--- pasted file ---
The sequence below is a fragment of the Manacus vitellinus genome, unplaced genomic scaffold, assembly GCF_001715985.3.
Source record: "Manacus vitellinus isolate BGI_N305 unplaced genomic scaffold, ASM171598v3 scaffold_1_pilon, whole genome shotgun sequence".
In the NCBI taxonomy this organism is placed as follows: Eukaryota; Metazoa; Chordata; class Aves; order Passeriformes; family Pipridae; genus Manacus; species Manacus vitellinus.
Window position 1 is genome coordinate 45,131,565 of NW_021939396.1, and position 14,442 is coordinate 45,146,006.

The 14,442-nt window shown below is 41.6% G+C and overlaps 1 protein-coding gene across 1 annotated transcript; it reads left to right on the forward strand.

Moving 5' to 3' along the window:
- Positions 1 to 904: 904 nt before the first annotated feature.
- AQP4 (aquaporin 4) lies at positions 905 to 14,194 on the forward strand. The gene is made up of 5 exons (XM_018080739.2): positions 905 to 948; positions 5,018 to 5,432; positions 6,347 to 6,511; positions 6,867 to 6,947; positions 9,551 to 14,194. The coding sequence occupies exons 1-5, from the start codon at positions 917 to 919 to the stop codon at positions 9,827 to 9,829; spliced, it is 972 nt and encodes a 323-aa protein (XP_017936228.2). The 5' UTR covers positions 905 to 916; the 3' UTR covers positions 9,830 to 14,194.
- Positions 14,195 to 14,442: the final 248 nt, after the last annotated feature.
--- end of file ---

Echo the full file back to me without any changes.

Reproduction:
The sequence below is a fragment of the Manacus vitellinus genome, unplaced genomic scaffold, assembly GCF_001715985.3.
Source record: "Manacus vitellinus isolate BGI_N305 unplaced genomic scaffold, ASM171598v3 scaffold_1_pilon, whole genome shotgun sequence".
In the NCBI taxonomy this organism is placed as follows: Eukaryota; Metazoa; Chordata; class Aves; order Passeriformes; family Pipridae; genus Manacus; species Manacus vitellinus.
Window position 1 is genome coordinate 45,131,565 of NW_021939396.1, and position 14,442 is coordinate 45,146,006.

The 14,442-nt window shown below is 41.6% G+C and overlaps 1 protein-coding gene across 1 annotated transcript; it reads left to right on the forward strand.

Moving 5' to 3' along the window:
- Positions 1 to 904: 904 nt before the first annotated feature.
- AQP4 (aquaporin 4) lies at positions 905 to 14,194 on the forward strand. The gene is made up of 5 exons (XM_018080739.2): positions 905 to 948; positions 5,018 to 5,432; positions 6,347 to 6,511; positions 6,867 to 6,947; positions 9,551 to 14,194. The coding sequence occupies exons 1-5, from the start codon at positions 917 to 919 to the stop codon at positions 9,827 to 9,829; spliced, it is 972 nt and encodes a 323-aa protein (XP_017936228.2). The 5' UTR covers positions 905 to 916; the 3' UTR covers positions 9,830 to 14,194.
- Positions 14,195 to 14,442: the final 248 nt, after the last annotated feature.